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Paul Horiuchi (1906–1999) was an American painter and collagist. He was born in Oishi, Japan, and studied art from an early age. After immigrating to the United States in his early teens, he spent many years as a railroad worker in the Western U.S. In 1946, he moved to Seattle, Washington, where he eventually switched his focus from painting to collage and came to be associated with the "Northwest School" of artists. In his mid-forties, he was finally able to devote himself to art full-time, his unusual collage style becoming very popular in the 1950s and 60s. He continued creating art at his studio in Seattle until succumbing to Alzheimer's-related health problems in 1999.

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  • Paul Horiuchi (1906–1999) was an American painter and collagist. He was born in Oishi, Japan, and studied art from an early age. After immigrating to the United States in his early teens, he spent many years as a railroad worker in the Western U.S. In 1946, he moved to Seattle, Washington, where he eventually switched his focus from painting to collage and came to be associated with the "Northwest School" of artists. In his mid-forties, he was finally able to devote himself to art full-time, his unusual collage style becoming very popular in the 1950s and 60s. He continued creating art at his studio in Seattle until succumbing to Alzheimer's-related health problems in 1999.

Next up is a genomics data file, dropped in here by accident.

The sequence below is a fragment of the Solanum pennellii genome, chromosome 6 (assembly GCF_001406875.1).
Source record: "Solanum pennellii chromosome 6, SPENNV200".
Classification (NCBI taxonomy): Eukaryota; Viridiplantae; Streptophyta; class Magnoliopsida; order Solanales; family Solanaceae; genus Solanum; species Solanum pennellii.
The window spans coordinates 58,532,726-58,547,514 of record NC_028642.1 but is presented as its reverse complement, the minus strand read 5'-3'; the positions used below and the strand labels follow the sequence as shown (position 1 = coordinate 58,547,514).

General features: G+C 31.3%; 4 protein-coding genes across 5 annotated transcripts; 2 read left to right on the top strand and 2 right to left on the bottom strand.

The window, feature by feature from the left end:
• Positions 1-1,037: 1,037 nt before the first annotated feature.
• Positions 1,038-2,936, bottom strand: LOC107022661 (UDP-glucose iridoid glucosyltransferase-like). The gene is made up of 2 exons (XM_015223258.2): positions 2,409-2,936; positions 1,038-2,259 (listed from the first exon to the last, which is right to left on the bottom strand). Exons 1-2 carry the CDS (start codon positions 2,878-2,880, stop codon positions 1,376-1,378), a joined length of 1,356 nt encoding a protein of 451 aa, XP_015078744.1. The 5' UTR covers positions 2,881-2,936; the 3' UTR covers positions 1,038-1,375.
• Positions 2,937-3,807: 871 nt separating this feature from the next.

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  • Paul Horiuchi
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  • Paul Horiuchi (1906–1999) was an American painter and collagist. He was born in Oishi, Japan, and studied art from an early age. After immigrating to the United States in his early teens, he spent many years as a railroad worker in the Western U.S. In 1946, he moved to Seattle, Washington, where he eventually switched his focus from painting to collage and came to be associated with the "Northwest School" of artists. In his mid-forties, he was finally able to devote himself to art full-time, his unusual collage style becoming very popular in the 1950s and 60s. He continued creating art at his studio in Seattle until succumbing to Alzheimer's-related health problems in 1999. Today, he is best known to the public for his glass mosaic backdrop to the Seattle Center's Mural Amphitheater. His paintings and collage remain highly prized by collectors, are on permanent display at several museums, and continue to be the subject of special exhibitions at various museums and galleries.
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